1. 1 The Filthy Engineer 08/05/2010 at 8:17 pm

    Do we really need another level of bureuocracy? Wouldn’t be better to abolish the scottish parliament and the welsh assembly instead?

    After all. All of them come with a high cost in quangos and hangers on.

  2. 2 JohnRS 08/05/2010 at 8:53 pm

    Excellent article, we definitely need to restore the democratic balance within the UK. The idea of celtic MPs deciding on the servcies available to English voters is completely unnaceptable but has been ignore by al parties since devolution.

    But do we really need two levels of elected representatives in each of the four countries? Can we not have MPs elected to cover both roles, as they used to do prior to devolution, and have (say) two weeks a month spent in their local legislature and the rest at Westminster? Fewer politicians, lower costs, more accountability etc.

    Obviously the number of Welsh, Irish, Scottish troughers would be halved but that’s no bad thing.

    Also one other vital key requirement of any change…all UK constituencies need to be of very similar size. It is not acceptable that some Tory MPs in England have a majority that’s large than the entire number of voters in some Scottish areas. We can’t go on with the current inbuilt Labour bias.

    If we go for 10% reduction in MP numbers as proposed by Cameron this gives the Electoral Commission all the justification it needs to ensure that a vote in one part of the country means the same as in any other.

  3. 3 Autonomous Mind 08/05/2010 at 9:08 pm

    It wouldn’t be acceptable in those countries as they were created after a binding referendum. The argument that an English Parliament would be another level of bureaucracy isn’t accurate. It would take over legislative power for English matters, leaving Westminster to focus on UK-wide matters, such as defence. It would also realise the aims of increased localism and local accountability.

  4. 4 Autonomous Mind 08/05/2010 at 9:16 pm

    I think devolved power and national accountability would be far more democratic. It would allow us to dramatically reduce the size and role of Westminster to cover UK-wide matters alone. That way we could have a much bigger reduction in the number of MPs and redraw the constituency boundaries to broadly equalise the number of voters in each constituency.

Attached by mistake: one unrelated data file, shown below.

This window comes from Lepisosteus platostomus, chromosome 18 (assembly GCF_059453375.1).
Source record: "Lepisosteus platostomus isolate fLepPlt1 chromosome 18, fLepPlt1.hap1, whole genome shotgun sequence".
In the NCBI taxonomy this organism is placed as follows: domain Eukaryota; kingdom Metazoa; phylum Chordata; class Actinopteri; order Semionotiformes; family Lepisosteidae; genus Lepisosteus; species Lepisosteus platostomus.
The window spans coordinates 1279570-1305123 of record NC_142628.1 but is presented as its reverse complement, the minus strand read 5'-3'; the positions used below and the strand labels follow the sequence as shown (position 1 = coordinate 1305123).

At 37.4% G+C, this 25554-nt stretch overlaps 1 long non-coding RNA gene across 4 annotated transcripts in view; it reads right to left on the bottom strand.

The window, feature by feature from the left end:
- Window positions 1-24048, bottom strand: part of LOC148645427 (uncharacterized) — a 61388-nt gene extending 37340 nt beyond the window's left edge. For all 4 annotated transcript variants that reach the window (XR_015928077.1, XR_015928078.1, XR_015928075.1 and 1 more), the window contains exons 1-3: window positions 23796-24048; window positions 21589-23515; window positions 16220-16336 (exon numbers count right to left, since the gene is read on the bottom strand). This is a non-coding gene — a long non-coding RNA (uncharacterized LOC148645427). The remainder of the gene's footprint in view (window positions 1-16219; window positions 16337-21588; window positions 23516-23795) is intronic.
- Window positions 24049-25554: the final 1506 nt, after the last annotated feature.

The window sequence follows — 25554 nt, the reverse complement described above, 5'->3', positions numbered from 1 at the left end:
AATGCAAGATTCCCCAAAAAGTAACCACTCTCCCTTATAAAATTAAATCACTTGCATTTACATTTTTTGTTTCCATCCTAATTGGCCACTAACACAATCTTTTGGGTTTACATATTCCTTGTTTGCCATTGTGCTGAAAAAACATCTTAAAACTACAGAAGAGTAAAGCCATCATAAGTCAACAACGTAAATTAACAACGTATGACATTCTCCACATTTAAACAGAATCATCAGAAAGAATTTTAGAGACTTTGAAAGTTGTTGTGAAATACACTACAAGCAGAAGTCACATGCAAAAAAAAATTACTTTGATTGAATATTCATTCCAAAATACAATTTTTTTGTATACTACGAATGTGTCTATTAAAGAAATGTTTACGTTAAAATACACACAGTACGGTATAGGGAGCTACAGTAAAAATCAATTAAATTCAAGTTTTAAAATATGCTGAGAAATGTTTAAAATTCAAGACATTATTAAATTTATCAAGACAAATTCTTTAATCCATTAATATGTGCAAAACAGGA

5. 5 FloTom 08/05/2010 at 10:38 pm

    Support England sign The English Claim of Right

    http://www.englishclaimofright.com/

  6. 6 Mike Spilligan 09/05/2010 at 7:43 am

    I’m all for an English Parliament, but not based on the same proportions as the Scottish one – that would mean we would have about 1,170 MEngPs – which highlights how ridiculously top-heavy the Scottish one is.

  7. 7 Peter Bishop 08/02/2011 at 5:15 am

    33,000 women who will be robbed of 2 years pension

    My wife is affected by this as her birthday is 14.3.54 and yesterday we got round to deciding who we should contact to express our concern. It was only then that I realised that there are further changes linked to the women’s retirement age i.e. winter fuel payments and bus passes. (ref this link to BBC Moneybox http://news.bbc.co.uk/1/hi/programmes/moneybox/9119246.stm )What really infuriates me is that there will seemingly be no change in Wales, Scotland and Northern Ireland so it seems they will enjoy these things at 60 while anyone (man or woman) in England will wait until they are 66!

    Are you aware of this and the final insult that it would appear that MPs from the whole of the UK will presumably vote on more changes that will only affect England?


  1. 1 Gordon Brown to resign. Lib-Lab pact? England to be ruled by celtic coalition? « Autonomous Mind Trackback on 10/05/2010 at 6:59 pm